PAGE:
With or without a global pandemic, a parent or ex-spouse forced to pay spousal or child support outside of their means is not living financially sustainably. With such a high financial burden often placed on the husband and father, they are left looking for solutions over time.
Modification of spousal and child support does not mean that you no longer love your children or want to financially assist your ex-spouse in their recovery.
It means that your ex-spouse’s circumstances may have changed and now they are receiving financial assistance elsewhere. It means that the burden may be so substantial that you cannot be an effective parent living in poverty. It means that your children may have grown up and no longer require the financial support that they once did.
Pursuing modification is a step in financial responsibility in a post-divorce life. It should not be a stigmatized event that devalues the financial obligations toward an ex-spouse or children, but rather an event with goals and a realistic financial outlook in mind.[Read more…]
Parental alienation, or the action of one parent to manipulate a child away from the other parent, is a subject more widely recognized today than even just a few years ago.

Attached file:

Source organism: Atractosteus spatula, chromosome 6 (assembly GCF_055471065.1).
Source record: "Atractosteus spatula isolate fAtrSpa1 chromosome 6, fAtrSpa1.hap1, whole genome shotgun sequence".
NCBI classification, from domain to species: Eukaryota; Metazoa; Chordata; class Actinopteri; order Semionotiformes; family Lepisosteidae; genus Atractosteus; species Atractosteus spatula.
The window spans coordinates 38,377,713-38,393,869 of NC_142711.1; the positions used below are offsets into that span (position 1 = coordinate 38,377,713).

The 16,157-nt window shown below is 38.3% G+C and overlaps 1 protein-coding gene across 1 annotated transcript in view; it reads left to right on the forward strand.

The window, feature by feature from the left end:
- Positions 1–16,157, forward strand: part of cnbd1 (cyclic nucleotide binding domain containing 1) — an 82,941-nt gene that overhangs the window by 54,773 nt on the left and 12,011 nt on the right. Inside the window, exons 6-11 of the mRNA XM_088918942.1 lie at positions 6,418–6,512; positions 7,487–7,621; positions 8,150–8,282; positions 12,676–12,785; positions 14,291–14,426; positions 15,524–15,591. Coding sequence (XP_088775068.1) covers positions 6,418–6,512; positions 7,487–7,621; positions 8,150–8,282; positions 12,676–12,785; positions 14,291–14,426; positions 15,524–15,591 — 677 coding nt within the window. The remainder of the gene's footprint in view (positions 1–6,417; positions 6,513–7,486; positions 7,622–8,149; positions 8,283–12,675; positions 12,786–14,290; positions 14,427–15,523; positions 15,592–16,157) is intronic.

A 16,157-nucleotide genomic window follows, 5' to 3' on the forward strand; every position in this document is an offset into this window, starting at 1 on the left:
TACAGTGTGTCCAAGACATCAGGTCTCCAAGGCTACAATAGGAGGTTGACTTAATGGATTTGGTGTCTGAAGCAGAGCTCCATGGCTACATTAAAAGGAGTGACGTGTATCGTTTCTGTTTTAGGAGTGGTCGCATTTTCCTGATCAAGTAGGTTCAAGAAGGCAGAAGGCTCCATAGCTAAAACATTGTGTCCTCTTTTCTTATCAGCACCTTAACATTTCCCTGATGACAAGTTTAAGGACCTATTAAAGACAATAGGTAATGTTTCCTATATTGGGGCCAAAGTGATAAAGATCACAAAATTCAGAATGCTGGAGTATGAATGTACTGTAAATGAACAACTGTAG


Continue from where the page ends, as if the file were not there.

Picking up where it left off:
In a new column for The Huffington Post titled “Is Your Ex Turning Your Child Against You?” Cordell & Cordell Principal Partner and Founder Joe Cordell discussed parental alienation and its impact on many fathers.
In the article, Mr. Cordell mentioned his 25 years of experience in representing men and seeing many situations in which one parent will let personal feelings damage the relationship between a child and the other parent.
“This can be done subtly and unintentionally through occasional belittling comments, to active and malicious ‘brainwashing’ with the intent to replace any love the child may have for the other parent with hate,” wrote Mr. Cordell. “Alienation can be cataclysmic during such an emotional time as divorce.”
Mr. Cordell also pointed out that, in the majority of situations, the primary custodial parent tends to be the person who contributes to parental alienation if it exists. Because many fathers are non-custodial parents, they often become the victim of such alienation.
He made sure to note that those parents who feel that they or their children are suffering from parental alienation should certainly complete every parental obligation that exists and seek the help of a psychologist familiar with the condition.
Read more from Mr. Cordell’s Huffington Post column.